Warren Woessner, in the American Book Review (Jan/Feb 2007, Vol 28, No. 2), writes that McKee’s poems have a “surprising honesty…. In this era of superconfessional hubris, we are told that no topic is off-limits, but, if this is so, why are so many of these poems startling? Picasso said, “art is not truth,” and I know that to be true, but it is important to the force of these poems that I can believe that the poet is giving us his stories straight up.”
 
McKee was a longtime editor of the Painted Bride Quarterly. During his tenure, he edited three special issues, celebrating the work of Etheridge Knight and John Logan, as well as a retrospective, 20th-anniversary volume of the PBQ. He operated Banshee Press and edited the magazine One Trick Pony until its demise in 2007.

Kudos

Our congratulations to three more Seven Kitchens authors on their wonderful accomplishments:

Please share the word and support these fine writers by reading their work!

Author news

Please join us in congratulating our authors on the forthcoming publication of their first full-length collections:

Catherine Staples’ collection, The Rattling Window, will be published by Ashland Poetry Press. Catherine is the author of Never a Note Forfeit, co-winner of the 2010 Keystone Chapbook Prize. In other news, Catherine’s poem “Red Rover” won the Guy Owen Prize from the Southern Poetry Review.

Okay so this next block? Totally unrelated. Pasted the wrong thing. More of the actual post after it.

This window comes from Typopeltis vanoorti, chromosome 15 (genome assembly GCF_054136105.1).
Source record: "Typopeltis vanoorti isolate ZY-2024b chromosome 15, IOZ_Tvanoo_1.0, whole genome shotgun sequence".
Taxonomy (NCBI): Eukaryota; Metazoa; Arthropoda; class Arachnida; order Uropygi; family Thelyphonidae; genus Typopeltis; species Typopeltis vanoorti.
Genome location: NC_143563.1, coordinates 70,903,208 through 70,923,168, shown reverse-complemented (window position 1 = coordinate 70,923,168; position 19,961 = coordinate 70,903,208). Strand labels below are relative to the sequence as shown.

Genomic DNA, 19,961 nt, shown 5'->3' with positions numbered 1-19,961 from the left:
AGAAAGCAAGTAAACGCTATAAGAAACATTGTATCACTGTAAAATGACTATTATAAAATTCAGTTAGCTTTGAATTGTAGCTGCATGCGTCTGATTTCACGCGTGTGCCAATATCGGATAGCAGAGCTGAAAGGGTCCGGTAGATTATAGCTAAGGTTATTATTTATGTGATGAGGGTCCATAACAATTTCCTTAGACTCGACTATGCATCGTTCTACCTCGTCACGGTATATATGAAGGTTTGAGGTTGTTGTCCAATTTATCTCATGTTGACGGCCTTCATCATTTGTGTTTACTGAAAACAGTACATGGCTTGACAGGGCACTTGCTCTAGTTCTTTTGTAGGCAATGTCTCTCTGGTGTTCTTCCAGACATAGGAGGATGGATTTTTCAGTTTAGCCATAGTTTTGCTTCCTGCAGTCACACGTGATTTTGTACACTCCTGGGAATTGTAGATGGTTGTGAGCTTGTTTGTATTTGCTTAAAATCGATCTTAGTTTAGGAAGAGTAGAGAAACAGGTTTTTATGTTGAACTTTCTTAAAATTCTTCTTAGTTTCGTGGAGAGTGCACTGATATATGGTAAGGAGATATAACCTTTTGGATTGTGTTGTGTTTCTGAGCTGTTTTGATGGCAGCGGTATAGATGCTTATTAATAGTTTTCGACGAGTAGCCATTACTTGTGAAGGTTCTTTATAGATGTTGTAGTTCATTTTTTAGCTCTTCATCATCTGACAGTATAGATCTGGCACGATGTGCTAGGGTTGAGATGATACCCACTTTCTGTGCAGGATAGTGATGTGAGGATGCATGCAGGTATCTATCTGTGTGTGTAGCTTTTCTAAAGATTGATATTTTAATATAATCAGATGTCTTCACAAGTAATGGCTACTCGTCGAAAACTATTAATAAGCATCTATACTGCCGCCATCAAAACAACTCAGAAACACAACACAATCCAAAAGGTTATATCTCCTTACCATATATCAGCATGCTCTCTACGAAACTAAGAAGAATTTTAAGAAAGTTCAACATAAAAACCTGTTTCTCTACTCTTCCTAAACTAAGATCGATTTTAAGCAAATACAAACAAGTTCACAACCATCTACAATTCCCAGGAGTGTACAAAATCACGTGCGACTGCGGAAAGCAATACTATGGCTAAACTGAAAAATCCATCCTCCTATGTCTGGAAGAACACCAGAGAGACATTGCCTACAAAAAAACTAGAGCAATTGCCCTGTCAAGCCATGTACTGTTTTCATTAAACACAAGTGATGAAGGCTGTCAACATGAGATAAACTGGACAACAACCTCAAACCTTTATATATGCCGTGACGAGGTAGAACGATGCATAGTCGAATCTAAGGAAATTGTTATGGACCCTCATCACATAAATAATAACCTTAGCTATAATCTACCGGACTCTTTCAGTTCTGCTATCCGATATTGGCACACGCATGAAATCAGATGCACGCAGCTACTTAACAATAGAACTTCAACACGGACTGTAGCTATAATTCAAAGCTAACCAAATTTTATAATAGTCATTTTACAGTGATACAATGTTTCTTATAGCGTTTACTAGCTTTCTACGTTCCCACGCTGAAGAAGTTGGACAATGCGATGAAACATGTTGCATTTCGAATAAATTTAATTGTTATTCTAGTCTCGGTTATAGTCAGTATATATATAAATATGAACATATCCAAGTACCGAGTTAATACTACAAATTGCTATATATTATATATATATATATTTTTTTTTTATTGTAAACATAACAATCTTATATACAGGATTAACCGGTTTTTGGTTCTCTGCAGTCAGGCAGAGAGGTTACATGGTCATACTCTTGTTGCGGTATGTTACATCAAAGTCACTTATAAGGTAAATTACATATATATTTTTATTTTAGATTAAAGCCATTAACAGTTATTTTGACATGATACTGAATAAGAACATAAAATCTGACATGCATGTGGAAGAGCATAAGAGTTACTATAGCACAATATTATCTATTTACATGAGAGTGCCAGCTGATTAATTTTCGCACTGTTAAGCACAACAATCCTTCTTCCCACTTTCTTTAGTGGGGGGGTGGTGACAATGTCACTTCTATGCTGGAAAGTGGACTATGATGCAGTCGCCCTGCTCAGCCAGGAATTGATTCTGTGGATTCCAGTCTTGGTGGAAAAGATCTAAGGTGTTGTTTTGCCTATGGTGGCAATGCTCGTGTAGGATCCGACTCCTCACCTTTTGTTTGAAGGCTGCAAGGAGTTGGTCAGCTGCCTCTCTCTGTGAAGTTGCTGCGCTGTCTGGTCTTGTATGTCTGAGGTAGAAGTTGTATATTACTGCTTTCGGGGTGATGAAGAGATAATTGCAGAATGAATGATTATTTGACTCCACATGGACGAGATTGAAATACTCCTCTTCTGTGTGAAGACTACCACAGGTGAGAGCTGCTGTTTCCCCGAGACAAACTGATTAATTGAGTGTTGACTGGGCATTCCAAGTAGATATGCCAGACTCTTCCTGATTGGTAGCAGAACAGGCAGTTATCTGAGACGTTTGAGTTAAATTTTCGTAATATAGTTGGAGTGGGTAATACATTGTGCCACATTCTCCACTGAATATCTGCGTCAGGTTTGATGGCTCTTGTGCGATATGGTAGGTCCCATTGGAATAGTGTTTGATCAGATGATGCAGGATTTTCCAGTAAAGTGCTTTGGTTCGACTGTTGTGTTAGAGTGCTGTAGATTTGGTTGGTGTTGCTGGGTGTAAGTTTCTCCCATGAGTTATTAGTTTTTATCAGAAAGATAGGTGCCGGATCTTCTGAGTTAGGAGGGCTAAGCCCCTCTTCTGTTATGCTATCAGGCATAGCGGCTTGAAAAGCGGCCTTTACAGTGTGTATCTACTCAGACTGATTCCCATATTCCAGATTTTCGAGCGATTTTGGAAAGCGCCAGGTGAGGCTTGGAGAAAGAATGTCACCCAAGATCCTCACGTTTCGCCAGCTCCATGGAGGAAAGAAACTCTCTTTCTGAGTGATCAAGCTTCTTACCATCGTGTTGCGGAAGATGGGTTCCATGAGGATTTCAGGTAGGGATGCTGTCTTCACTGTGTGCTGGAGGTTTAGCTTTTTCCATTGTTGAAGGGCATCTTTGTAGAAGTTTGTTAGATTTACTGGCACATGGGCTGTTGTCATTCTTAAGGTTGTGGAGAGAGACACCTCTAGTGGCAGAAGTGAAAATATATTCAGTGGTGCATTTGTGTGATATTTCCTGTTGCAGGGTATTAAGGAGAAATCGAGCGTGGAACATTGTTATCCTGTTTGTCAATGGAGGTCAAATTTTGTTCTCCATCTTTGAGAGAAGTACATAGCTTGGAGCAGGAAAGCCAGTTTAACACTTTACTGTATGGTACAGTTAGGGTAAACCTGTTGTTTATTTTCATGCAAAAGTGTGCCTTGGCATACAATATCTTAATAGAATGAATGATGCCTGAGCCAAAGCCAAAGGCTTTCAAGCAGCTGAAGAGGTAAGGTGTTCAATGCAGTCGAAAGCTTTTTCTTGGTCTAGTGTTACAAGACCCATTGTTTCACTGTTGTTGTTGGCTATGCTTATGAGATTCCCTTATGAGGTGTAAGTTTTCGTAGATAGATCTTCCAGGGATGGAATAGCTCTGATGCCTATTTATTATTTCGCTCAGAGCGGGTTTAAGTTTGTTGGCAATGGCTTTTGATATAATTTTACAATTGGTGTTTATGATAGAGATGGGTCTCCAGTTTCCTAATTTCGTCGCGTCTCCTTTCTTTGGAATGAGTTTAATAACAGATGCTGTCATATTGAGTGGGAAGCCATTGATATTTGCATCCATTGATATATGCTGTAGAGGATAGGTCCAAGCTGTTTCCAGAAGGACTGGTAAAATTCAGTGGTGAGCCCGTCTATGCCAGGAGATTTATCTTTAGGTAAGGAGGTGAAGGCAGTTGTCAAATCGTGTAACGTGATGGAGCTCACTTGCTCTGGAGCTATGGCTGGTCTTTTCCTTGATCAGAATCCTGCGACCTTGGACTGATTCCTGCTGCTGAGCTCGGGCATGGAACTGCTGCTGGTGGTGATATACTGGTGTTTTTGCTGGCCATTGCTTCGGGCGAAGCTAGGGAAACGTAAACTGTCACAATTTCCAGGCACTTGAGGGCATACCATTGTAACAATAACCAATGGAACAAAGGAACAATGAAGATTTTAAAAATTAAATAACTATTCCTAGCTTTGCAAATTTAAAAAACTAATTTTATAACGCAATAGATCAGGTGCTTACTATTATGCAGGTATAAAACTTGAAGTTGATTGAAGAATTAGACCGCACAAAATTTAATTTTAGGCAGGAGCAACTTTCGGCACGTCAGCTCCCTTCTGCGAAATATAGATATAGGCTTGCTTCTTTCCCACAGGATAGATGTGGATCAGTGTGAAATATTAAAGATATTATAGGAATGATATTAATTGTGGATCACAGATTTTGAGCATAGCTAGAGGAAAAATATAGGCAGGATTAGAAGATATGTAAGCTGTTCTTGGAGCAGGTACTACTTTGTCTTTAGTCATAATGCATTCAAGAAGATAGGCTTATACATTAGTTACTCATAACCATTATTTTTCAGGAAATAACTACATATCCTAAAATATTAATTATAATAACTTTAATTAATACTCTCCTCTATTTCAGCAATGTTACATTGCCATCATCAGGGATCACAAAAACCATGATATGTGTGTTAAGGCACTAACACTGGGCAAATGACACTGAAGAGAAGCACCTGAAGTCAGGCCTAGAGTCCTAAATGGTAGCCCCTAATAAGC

Matthew Hittinger’s collection, Skin Shift, will be published in June 2012 by Sibling Rivalry Press. Matthew is the author of Platos de Sal, #2 in our Editor’s Series.

We also have word that Steven Riel’s first full-length collection has found a publisher–more word on that as soon as we hear. Steven is the author of Postcard from P-town, #2 in our Robin Becker Chapbook Series.

And please check out a new blog from Steve Turtell, Adventures of a Working Stiff: 50 Jobs in 50 Years: fascinating narratives about some of the many jobs Steve has held. Steve is the author of Letter to Frank O’Hara, #3 in our ReBound Series.

Update: Becker Prize status, new 2012 Editor’s Series titles

Hi, folks. Just a quick update today to let you know that the manuscripts have been narrowed down to twelve finalists for the Robin Becker Prize; we expect to name the co-winners sometime in October. (Yes, we’re running late this year, but things have been hopping around here.) All the finalists have been contacted as of Sept 20 and we’re just about to update the online manuscript log to reflect that status. Thanks again to everyone who supported this series for another year. Once the co-winners are selected, we’ll be e-mailing you to find out which title you’d like to receive.